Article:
John G. Smith is the editor of Today’s Trucking. The award-winning journalist has covered the trucking industry since 1995, when he was named the editor of our sister publication Truck News. Since then he has been a contributing editor to industry publications across North America, served as a frequent speaker on industry topics, and been honored for his coverage of business and technical matters alike.
Those who work in the trucking industry tend to be an independent lot. Maybe it’s a function of a driver’s job. Those who crave crowds would likely struggle in a long-haul life, where human contact can sometimes be limited to […]
Many years ago I remember asking owner-operator Dale Holman what kept him behind the wheel. Trucking is no easy job, after all. The hours are long. The tasks are complex and often physically demanding. Even the most comfortable sleeper will never be quite as inviting as a family home, especially when trips drag on for days or weeks at a time.
There is a certain pride that every owner-operator should enjoy. Mastering skills at the wheel is just the beginning of their professional journey. Our trucking industry’s hybrid of driver and entrepreneur is expected to master trucks and business ledgers alike. Sadly, far too many fail because of a lack of focus on the latter point.
First, a confession. I am a terrible passenger. My right foot is always pumping against the floor mat whenever I find myself riding shotgun. A knot forms in my stomach when someone takes anything other than my favorite route. When the Today’s Trucking team carpooled to a trade show earlier this year, I was quick to reach for the keys before anyone else had the chance.
A house is not a home — and in the eyes of the taxman it appears your sleeper is no longer a house on wheels. How else can we explain the end of Federal Excise Tax (FET) exemptions that have long been applied to the diesel that pumps through Auxiliary Power Units and bunk heaters? The heating oil used to warm a house is exempt. Add a few working axles underneath that house and it’s a different story.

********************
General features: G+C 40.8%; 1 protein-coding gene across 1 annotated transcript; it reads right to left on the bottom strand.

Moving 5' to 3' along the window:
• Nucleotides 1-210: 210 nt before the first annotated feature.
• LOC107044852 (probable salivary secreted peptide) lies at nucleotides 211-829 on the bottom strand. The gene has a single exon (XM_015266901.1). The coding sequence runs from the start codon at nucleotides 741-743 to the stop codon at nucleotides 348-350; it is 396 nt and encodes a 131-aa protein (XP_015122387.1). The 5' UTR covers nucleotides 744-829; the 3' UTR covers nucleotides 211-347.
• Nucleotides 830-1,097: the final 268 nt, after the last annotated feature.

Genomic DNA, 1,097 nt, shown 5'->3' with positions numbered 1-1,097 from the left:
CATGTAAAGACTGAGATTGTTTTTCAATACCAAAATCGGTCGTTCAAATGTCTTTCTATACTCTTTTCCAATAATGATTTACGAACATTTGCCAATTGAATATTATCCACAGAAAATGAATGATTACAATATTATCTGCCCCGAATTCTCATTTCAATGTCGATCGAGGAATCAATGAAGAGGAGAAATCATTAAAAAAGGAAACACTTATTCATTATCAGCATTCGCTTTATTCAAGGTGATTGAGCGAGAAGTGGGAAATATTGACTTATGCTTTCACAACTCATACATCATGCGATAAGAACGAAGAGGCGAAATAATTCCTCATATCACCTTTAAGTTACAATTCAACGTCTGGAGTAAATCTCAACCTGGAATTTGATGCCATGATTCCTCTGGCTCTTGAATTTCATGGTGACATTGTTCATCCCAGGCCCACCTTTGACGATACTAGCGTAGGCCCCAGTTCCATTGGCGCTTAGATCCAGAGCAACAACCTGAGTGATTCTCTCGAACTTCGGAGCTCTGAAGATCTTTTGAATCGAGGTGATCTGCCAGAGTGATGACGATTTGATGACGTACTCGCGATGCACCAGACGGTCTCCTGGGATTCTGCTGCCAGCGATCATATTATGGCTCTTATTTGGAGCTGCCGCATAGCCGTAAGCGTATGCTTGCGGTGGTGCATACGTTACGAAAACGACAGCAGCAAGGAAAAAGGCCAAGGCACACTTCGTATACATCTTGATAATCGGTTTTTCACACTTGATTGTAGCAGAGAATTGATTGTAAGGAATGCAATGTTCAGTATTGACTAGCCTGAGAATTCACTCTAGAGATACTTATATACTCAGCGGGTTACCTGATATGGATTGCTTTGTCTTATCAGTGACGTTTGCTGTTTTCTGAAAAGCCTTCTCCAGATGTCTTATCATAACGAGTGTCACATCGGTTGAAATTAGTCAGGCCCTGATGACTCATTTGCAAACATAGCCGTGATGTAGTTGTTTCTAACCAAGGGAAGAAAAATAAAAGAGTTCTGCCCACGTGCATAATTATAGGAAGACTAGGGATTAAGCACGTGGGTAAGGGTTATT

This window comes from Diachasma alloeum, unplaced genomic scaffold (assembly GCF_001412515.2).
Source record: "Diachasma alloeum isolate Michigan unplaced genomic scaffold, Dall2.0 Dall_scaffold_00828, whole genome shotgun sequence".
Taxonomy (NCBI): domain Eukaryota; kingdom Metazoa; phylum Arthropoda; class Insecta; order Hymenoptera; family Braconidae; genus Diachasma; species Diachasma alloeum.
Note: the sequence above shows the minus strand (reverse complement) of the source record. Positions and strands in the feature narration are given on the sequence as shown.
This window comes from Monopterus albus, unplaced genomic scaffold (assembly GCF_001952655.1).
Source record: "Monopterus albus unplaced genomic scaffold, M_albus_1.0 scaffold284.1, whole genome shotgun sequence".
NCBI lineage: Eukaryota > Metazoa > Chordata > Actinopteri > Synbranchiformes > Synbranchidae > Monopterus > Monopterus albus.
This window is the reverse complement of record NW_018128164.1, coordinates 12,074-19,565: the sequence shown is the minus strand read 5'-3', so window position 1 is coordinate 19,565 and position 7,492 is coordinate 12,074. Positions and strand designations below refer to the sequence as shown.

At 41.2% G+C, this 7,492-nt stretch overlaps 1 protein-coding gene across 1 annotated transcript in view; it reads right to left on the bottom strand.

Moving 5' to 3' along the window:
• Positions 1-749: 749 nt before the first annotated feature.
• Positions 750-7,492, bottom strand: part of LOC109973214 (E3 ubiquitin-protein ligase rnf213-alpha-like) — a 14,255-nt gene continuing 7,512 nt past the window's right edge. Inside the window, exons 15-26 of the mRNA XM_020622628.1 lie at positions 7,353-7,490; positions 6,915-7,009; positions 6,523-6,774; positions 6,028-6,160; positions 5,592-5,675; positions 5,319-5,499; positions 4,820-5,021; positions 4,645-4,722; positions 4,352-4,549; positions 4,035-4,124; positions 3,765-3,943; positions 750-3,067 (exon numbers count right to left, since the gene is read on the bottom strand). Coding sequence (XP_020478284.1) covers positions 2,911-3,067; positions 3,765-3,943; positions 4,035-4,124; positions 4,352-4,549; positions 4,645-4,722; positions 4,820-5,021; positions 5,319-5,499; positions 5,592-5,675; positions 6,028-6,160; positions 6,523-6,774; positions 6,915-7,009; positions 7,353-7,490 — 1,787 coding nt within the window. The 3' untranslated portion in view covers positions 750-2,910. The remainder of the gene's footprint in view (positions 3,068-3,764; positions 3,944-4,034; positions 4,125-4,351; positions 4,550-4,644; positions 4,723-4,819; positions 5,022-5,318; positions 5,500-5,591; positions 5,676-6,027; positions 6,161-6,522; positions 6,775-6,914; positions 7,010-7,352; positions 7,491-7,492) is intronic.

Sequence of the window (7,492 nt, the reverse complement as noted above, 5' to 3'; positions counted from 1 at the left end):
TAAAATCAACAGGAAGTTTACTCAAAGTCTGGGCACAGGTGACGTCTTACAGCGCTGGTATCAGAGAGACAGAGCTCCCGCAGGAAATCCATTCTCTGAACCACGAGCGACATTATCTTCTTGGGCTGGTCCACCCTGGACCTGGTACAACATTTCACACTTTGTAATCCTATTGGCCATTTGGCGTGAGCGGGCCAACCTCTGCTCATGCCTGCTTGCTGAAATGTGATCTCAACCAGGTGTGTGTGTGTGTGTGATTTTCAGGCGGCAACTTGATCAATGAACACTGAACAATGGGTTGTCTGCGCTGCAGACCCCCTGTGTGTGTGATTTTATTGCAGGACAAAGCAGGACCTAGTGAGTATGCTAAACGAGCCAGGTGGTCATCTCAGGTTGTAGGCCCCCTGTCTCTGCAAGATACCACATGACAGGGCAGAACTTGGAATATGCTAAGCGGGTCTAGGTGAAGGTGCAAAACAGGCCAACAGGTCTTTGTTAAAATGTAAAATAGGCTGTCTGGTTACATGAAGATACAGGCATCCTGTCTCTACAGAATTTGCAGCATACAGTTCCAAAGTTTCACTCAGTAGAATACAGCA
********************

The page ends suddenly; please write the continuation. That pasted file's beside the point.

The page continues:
EDMONTON, AB – Everything sells. It’s a firm rule at Ritchie Bros. Auctioneers, and there is plenty on hand for the highest bidder. About 10,600 pieces of equipment will move through the company’s sprawling Edmonton complex this week, easily setting a sales record and eclipsing last April’s numbers by about 35%. Trucks dominated most of the sales on Tuesday, when close to 10,000 bidders had already registered for a piece of the action. Equipment such as cranes, rock catchers, and trailers will follow.
LOUISVILLE, KY — We’re approaching an era when trucks act more like trusted co-drivers than equipment alone. Optional Collision Warning Systems and Lane Departure Systems use things like radar and cameras to watch the road and sound the alarm if a driver fails to notice a hazard or drifts into danger. Collision Mitigation Systems – or adaptive cruise controls — go a step further and actually begin to slow a vehicle before a driver reacts. And the technologies all come together in prototypes for “semi-autonomous” and “platooning” vehicles that promise at times to drive themselves.